Portabella and Halloumi “Burgers”

  • 4 portabella mushroom caps with stems removed
  • 3 ½ tablespoons balsamic vinegar
  • 2 tablespoons olive oil
  • 2 thin slices halloumi
  • 2 thick slices tomato
  • Sea salt and pepper
  • 1 handful basil leaves

Heat grill to medium-high heat (about 450 degrees).  Wash mushroom caps and cry.  In a shallow bowl, combine the balsamic vinegar and olive oil.  Place mushrooms gill side down in the mixture.

When the grill is hot, grill the mushrooms on the gill side first for about 5 minutes or until they start to sweat.  Flip and grill 2-3 minutes more.  Add halloumi to the grill and grill 2 minutes on each side over relatively high heat until grill marks form on the cheese and it becomes soft and pliable.  Sprinkle salt and pepper onto the tomato to taste.

Assemble the “burger” with the mushroom as the bun, the halloumi cheese as the burger, the lightly salted tomato and fresh basil leaves.  Wrap and serve hot.

Makes 2 servings.

Of note:

:: For a true vegetarian meal, find a vegetarian halloumi made with non-animal rennet.

:: Be sure to wrap these sandwiches before serving or plan to eat them with a knife and fork, as they are a bit slippery.

Grilled Stuffed and Summered Portabella Mushroom Caps

It’s about 85 degrees here in Chicago and we’re standing at the gateway of an idyllic summer weekend. If you think at all like me,  you need to remember to buy some charcoal on my way home tonight.

Grilling is a simple summer essential. Clean-up is a cinch, it cuts out unnecessary oils and fats and it infuses food with a taste that pops out the flavor of eternal August.  If my team is going to get the fire going, we’re probably going to grill every part of the meal from corn to peaches. To mushrooms.  If you’re looking at the beauty below, you’re beginning to understand why.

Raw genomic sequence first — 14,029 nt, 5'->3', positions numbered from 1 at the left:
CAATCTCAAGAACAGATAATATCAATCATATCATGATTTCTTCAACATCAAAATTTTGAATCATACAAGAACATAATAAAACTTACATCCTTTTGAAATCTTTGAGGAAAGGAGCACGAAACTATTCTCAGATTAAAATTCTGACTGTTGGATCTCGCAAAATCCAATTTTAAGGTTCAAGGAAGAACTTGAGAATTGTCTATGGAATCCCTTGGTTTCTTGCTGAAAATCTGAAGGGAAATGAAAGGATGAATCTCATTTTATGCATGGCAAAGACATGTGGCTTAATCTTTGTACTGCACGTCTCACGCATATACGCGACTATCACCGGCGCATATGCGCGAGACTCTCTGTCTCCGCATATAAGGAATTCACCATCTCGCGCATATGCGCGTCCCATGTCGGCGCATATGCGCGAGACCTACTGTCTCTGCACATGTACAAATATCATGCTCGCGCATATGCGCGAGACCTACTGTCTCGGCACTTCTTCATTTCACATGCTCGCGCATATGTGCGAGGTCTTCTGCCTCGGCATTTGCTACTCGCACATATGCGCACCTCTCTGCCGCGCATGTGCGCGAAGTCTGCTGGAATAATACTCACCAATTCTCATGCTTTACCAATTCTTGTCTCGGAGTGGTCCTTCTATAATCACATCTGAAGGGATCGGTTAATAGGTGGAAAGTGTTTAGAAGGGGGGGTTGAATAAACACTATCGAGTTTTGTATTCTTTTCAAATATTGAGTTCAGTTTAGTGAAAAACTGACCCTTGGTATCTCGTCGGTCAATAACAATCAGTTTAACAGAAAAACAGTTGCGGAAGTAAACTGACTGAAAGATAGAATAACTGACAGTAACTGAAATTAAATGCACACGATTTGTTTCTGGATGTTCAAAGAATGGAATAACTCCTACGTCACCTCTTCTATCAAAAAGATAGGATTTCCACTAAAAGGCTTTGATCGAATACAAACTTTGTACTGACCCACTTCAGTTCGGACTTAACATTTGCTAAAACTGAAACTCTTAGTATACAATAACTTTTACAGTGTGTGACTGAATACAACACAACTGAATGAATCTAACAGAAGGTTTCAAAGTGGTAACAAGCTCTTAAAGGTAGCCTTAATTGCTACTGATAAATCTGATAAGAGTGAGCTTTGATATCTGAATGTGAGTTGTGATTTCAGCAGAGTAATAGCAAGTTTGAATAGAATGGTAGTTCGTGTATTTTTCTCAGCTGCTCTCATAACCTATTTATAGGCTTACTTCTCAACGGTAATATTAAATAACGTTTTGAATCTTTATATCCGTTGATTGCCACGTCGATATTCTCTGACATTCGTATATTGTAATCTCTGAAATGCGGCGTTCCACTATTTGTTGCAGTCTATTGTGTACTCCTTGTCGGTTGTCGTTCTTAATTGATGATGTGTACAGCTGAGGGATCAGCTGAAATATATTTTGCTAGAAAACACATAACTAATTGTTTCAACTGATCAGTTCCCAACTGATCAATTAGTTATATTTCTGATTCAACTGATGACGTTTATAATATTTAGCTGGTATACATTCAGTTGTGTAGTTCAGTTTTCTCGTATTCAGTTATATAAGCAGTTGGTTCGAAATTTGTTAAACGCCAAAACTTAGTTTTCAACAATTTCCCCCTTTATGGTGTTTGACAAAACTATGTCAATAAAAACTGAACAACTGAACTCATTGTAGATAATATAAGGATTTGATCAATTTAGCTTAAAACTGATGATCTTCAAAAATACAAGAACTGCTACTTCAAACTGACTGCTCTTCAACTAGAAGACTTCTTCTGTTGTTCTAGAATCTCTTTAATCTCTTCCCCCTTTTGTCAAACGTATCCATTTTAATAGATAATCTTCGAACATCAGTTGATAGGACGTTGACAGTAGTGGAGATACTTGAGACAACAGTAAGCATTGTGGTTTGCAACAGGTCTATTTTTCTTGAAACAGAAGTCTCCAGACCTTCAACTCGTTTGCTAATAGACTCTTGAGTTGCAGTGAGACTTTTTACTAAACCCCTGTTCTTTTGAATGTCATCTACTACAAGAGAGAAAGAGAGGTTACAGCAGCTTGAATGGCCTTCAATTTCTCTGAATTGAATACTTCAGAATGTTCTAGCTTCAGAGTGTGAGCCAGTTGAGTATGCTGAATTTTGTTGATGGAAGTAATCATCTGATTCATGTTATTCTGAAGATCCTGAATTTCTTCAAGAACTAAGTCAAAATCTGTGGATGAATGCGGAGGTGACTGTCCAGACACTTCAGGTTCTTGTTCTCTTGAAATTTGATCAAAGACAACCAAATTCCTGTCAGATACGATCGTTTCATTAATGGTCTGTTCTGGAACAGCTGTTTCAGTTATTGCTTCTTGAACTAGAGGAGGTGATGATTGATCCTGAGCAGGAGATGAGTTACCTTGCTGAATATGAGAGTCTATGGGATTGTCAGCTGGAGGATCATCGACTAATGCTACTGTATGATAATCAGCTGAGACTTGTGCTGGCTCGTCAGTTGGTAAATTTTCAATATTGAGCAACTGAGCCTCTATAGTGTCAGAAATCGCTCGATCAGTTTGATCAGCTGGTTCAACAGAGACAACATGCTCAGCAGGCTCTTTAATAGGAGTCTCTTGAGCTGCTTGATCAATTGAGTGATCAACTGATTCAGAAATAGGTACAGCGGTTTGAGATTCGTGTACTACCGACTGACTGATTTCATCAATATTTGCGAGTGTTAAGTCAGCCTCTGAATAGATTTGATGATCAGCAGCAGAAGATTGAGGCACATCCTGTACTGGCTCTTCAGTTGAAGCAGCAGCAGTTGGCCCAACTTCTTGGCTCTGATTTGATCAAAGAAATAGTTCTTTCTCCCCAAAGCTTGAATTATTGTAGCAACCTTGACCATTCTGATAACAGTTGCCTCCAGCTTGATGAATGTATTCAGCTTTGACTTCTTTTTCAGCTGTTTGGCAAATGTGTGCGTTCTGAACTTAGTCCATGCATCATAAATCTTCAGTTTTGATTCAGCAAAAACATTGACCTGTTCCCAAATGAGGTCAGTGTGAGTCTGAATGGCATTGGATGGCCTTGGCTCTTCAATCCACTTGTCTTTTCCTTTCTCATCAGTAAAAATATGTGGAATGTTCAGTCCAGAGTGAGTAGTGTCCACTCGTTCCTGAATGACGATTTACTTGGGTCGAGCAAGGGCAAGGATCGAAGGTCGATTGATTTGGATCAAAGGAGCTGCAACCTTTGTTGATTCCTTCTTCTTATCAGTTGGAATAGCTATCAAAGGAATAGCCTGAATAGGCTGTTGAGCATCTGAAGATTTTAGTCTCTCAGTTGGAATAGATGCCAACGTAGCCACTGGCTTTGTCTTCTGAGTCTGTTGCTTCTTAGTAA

It started a couple weeks ago when my partner in crime and I took a 2 hour drive from a tiny Wicker Park apartment up up up into the woods, dunes and clear waters of coastal Michigan to visit friends and particularly the Holland Farmer’s Market, a legend of locally grown goodness. We saw chickens (and a turkey).  We visited the apples I’ll be making pies with in a couple short months. We sat in deck chairs and and let our skin get fully saturated with sunlight. It was pretty great.

And then we made these mushrooms.  More specifically, then we made UP these mushrooms with two fresh portabella caps and whatever we could find in the cottage fridge. This included all of the following:

  • freshly chopped asparagus
  • farmer’s cheese
  • olive oil
  • 1  leftover piece of bacon from the morning’s pancake breakfast
  • parsley
  • about a handful of leftover vegetarian spicy ground “beef”
  • green onions
  • garlic salt
  • pepper

They were the kitchen sink of stuffed mushrooms. And they were DELICIOUS. That’s my favorite thing about stuffing mushrooms of all sizes- chop it small enough and include enough stuff to hold the mixture together and you’ve got a really good meal.  I brushed the bottoms with olive oil and they went straight onto the grill only to come off about ten minutes later with that elusive, Elysian summer-in-Saugatuck taste.